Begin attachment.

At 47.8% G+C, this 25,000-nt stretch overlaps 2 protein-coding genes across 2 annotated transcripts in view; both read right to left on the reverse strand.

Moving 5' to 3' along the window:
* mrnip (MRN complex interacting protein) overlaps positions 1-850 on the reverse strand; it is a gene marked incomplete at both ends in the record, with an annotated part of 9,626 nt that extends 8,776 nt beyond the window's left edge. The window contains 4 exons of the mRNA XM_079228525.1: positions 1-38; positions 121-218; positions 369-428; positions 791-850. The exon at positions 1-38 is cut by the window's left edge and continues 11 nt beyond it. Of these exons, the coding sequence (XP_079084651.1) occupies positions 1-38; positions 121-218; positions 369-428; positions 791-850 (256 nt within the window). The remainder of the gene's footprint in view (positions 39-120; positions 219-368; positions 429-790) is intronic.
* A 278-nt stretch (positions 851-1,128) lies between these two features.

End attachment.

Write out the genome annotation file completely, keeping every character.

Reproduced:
At 47.8% G+C, this 25,000-nt stretch overlaps 2 protein-coding genes across 2 annotated transcripts in view; both read right to left on the reverse strand.

Moving 5' to 3' along the window:
* mrnip (MRN complex interacting protein) overlaps positions 1-850 on the reverse strand; it is a gene marked incomplete at both ends in the record, with an annotated part of 9,626 nt that extends 8,776 nt beyond the window's left edge. The window contains 4 exons of the mRNA XM_079228525.1: positions 1-38; positions 121-218; positions 369-428; positions 791-850. The exon at positions 1-38 is cut by the window's left edge and continues 11 nt beyond it. Of these exons, the coding sequence (XP_079084651.1) occupies positions 1-38; positions 121-218; positions 369-428; positions 791-850 (256 nt within the window). The remainder of the gene's footprint in view (positions 39-120; positions 219-368; positions 429-790) is intronic.
* A 278-nt stretch (positions 851-1,128) lies between these two features.